“Bizarrely the stubby pencil and piece of paper that you put your cross on in the ballot box is actually much more secure than anything which is electronic.”
Former MI6 Chief Sir John Sawers
“The approved systems have simply been shown to adequately resist whatever kinds of crypto-mathematical attacks we, with our finite resources and brains, have been able to think up. We are by no means certain that the [opponent] equivalent can do no better.”
David Boak’s (NSA)
Security expert Bruce Schneier — Chief Technology Officer of IBM Resilient, a fellow at Harvard’s Berkman Center, and a board member of EFF — just wrote a very short but highly important comment on the story of the CIA debacle in China. Follow us on Twitter: @INTEL_TODAY
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After reminding his readers that a CIA intelligence network in China was exposed partly because of a computer security failure, Schneier concludes:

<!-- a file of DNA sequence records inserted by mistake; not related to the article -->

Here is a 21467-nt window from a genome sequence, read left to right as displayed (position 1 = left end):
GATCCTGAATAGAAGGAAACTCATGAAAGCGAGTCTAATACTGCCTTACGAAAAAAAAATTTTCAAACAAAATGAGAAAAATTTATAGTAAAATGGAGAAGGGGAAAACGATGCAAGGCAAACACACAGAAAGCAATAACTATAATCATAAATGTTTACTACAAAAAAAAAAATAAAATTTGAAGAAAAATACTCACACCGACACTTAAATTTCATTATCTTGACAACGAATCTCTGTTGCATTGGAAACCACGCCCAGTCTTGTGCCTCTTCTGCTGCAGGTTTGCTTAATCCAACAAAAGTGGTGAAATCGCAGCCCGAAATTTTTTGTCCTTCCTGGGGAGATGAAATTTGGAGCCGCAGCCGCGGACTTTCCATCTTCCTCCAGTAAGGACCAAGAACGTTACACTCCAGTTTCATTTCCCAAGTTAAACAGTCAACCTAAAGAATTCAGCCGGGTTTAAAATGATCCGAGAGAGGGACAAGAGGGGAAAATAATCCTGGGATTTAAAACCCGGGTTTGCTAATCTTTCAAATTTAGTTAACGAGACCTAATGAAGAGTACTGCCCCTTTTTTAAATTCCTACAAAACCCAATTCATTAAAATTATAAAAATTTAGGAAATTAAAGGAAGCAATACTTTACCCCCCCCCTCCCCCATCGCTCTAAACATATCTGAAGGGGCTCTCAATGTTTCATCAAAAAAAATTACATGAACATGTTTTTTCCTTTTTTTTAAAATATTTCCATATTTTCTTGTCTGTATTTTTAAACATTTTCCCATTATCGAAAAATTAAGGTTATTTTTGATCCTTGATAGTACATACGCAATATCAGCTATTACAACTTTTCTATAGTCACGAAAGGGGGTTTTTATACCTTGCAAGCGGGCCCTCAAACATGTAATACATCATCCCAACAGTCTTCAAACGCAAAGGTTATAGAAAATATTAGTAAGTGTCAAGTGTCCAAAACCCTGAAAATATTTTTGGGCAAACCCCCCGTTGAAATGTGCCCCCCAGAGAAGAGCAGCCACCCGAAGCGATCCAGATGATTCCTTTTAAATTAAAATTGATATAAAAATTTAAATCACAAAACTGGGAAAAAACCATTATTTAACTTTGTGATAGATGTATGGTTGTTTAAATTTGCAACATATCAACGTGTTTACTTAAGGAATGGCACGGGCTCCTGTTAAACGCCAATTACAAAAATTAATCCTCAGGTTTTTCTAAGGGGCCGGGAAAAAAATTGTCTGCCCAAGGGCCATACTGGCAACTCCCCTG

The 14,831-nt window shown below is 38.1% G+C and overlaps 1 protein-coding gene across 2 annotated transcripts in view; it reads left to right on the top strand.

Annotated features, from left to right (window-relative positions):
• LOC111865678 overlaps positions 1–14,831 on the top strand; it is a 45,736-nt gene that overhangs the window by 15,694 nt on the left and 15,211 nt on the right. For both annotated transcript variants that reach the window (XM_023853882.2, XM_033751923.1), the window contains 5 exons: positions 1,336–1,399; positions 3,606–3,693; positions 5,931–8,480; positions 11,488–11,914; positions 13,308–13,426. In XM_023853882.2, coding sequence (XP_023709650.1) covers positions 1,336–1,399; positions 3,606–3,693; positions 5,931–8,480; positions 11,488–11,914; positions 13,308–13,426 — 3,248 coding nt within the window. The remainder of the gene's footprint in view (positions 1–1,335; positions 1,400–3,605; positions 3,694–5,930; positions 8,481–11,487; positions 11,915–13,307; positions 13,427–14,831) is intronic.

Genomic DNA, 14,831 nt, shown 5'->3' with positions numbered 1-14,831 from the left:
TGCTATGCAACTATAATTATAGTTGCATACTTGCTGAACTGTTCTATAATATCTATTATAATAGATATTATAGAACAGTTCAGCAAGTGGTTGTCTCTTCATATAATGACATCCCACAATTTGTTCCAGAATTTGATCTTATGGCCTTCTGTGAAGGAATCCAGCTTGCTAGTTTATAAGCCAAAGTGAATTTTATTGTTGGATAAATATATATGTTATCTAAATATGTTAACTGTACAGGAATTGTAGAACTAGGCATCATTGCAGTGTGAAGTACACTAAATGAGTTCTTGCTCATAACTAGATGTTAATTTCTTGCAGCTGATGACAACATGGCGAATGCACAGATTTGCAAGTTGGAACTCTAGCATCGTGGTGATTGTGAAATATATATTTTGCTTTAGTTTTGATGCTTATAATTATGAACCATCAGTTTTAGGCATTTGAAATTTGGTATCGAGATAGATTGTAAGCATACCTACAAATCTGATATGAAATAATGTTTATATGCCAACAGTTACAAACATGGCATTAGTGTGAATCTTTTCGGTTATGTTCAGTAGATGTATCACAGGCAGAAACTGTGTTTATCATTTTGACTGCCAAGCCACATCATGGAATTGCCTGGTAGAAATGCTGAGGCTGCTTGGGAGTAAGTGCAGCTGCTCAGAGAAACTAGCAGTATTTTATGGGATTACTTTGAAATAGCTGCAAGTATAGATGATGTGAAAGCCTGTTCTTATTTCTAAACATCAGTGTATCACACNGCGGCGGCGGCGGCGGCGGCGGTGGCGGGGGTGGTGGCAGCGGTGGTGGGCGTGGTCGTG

“People died because of that mistake. The moral — which is to go back to pre-computer systems in these high-risk sophisticated-adversary circumstances — is the right one, I think.”
The purpose of cryptography is to hide the meaning of a message for some period of time. If a military operation require acts of sabotage to be conducted before tomorrow 6:00 AM, it hardly matters if the messages are decoded in a week.
On the other hand, the identity of a spy must be protected for his entire life, and possibly forever. And who can guarantee that the codes used today will be safe in a decade?
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CIA’s Worst Failure in Recent History
CIA Network Exposed through Insecure Communications System — Schneier on Security
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